The very words used by the Greek and Romans betray the importance of rest, of leisure over the busy-ness of politics, of commerce, of servile labor. Leisure--in Greek schole, in Latin otium--is the root concept. Schole is the word from which our word school is derived, suggesting that leisure is a schooling of sorts. Busy-ness on the other hand--in Greek ascholia, in Latin negotium--is the opposite, the negation of, the absence of leisure. It is something that takes away from, subtracts from, detracts from the root which is one of the introspection of self and the cult of God.

Of course, activity is not to be regarded as evil though it is ordered to leisure. We have a duty to work. And work has a tremendous dignity of its own. Sometimes even activity is the prerequisite to grasping truth. In a letter to William Sessions, Flannery O'Connor seized on a story about Gerard Manley Hopkins who wrote the poet Robert Bridges who asked how he could learn to believe, and was told to quit thinking about it and "give alms."§§§ Here, it was right to recommend action over thinking. If one's work is properly ordered and subordinated to leisure, then one can pray along with the Benedictine (in a spirit entirely different from Count Zinzendorf), laborare est orare, to work is to pray. St. Augustine, in his De civitate Dei seems to grasp the balance: Otium sanctum quaerit caritatis veritatis; negotium iustum suscipit necessitas caritatatis. "The love of truth seeks a holy leisure, but the urgency of love undertakes the work that is due." XIX.19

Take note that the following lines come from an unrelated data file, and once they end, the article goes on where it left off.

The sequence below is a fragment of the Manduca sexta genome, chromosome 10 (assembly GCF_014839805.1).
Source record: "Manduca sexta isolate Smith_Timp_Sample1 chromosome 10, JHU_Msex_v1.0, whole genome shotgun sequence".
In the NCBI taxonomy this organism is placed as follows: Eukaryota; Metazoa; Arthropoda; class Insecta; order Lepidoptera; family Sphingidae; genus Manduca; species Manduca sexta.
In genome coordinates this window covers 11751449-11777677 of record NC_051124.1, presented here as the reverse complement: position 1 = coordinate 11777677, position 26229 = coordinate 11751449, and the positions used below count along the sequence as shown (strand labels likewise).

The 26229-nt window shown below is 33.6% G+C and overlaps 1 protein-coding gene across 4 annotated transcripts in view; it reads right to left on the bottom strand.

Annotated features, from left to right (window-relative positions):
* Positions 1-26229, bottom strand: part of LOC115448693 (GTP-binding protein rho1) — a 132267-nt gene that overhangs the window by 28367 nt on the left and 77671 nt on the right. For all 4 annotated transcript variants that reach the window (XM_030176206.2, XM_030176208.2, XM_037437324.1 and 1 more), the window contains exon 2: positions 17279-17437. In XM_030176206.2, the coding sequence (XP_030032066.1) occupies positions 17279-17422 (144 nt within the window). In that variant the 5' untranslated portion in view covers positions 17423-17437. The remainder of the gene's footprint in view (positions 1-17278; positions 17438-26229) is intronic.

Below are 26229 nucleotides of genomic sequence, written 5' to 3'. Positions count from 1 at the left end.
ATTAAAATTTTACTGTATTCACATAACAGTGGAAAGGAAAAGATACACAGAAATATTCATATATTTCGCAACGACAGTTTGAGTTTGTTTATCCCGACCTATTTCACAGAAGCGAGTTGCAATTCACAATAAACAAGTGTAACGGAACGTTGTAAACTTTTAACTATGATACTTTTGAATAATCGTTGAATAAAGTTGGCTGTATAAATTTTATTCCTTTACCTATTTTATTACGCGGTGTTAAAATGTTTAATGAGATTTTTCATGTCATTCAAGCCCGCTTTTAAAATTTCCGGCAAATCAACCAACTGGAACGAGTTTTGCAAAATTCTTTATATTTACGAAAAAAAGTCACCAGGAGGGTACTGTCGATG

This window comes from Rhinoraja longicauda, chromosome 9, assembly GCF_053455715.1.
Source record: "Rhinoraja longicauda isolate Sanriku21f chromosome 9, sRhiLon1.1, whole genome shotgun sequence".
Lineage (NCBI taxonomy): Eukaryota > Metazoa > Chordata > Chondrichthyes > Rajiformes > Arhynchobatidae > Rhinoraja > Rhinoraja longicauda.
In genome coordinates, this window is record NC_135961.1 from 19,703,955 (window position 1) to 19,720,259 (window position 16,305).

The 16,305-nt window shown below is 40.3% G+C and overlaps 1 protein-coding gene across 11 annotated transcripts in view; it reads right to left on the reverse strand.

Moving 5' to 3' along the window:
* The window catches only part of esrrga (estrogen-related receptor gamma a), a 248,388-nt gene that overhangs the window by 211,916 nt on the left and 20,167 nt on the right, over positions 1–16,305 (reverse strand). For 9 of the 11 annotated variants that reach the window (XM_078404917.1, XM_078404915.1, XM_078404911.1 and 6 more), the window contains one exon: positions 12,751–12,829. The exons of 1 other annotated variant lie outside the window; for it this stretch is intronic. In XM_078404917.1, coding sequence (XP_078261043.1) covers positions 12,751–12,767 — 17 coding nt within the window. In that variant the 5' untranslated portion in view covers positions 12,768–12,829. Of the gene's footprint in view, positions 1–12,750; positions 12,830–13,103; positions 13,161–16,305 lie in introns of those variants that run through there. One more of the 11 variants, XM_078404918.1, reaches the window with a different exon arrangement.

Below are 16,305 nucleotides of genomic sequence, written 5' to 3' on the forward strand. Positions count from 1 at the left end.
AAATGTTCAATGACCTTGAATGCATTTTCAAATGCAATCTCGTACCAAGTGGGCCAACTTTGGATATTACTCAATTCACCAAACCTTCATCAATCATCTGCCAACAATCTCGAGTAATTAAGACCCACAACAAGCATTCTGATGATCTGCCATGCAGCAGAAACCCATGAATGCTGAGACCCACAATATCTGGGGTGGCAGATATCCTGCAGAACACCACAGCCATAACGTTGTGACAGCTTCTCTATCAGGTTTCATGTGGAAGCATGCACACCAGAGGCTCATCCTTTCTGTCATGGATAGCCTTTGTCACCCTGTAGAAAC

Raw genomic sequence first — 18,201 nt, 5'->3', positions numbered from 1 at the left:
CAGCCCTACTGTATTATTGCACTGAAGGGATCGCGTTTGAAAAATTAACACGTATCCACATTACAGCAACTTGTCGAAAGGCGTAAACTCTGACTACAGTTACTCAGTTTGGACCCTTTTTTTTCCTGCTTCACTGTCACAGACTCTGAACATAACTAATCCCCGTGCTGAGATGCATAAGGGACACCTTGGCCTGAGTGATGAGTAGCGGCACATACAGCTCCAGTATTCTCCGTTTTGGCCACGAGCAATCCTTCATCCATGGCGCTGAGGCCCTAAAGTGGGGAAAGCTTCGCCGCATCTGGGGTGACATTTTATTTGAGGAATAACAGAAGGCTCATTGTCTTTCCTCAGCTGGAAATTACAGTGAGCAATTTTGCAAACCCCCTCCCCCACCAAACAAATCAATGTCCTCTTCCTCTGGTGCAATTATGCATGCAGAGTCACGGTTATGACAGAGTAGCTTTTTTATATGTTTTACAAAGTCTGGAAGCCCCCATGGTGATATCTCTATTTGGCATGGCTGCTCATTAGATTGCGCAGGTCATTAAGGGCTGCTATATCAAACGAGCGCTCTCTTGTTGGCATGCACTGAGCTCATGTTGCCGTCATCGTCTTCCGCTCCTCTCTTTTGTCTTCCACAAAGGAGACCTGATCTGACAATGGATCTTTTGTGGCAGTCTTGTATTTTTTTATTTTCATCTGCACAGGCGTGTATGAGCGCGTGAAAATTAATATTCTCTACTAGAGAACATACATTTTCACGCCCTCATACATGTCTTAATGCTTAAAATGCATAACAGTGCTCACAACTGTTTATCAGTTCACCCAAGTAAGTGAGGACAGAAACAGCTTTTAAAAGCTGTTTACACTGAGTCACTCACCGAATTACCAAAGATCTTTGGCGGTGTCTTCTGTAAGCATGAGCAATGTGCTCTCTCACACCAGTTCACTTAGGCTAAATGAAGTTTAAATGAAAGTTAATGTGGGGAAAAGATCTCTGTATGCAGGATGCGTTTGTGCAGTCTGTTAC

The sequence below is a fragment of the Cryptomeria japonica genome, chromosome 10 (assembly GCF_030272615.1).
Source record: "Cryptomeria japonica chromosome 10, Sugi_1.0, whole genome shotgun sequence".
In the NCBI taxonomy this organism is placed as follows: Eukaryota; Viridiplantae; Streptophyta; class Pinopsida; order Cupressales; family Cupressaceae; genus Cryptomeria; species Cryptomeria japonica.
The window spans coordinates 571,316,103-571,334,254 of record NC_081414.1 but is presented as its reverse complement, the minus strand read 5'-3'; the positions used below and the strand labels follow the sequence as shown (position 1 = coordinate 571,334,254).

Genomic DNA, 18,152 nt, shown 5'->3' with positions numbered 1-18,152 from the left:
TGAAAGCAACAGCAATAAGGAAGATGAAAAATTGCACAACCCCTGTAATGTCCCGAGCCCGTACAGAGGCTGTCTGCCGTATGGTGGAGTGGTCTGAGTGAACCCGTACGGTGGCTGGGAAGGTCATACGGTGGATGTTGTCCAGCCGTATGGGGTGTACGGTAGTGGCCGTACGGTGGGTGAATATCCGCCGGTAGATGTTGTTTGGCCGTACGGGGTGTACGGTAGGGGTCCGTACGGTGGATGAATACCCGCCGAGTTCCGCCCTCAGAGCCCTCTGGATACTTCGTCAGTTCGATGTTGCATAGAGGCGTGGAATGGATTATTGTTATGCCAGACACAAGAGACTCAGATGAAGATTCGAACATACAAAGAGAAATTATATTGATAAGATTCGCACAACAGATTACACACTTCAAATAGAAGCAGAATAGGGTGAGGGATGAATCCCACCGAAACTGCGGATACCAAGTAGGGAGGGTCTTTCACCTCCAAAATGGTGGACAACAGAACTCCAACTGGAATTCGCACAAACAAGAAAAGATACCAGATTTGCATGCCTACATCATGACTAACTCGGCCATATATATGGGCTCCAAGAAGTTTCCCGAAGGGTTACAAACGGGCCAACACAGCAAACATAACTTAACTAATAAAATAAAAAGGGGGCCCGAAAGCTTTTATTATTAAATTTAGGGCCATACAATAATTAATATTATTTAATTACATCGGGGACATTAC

All this reflection is necessary to understand what the Church means when she says in her Compendium of the Social Doctrine of the Church "Rest from work is a right." (Compendium, No. 284). Within this short statement is included the entire notion of the primacy of leisure or rest over work, of the via contemplativa over the via activa, of intellectus over ratio, of kairos over chronos, of the intrinsic connection between leisure and rest and the divine worship, and of the "urgency of love that makes us undertake the word that is due."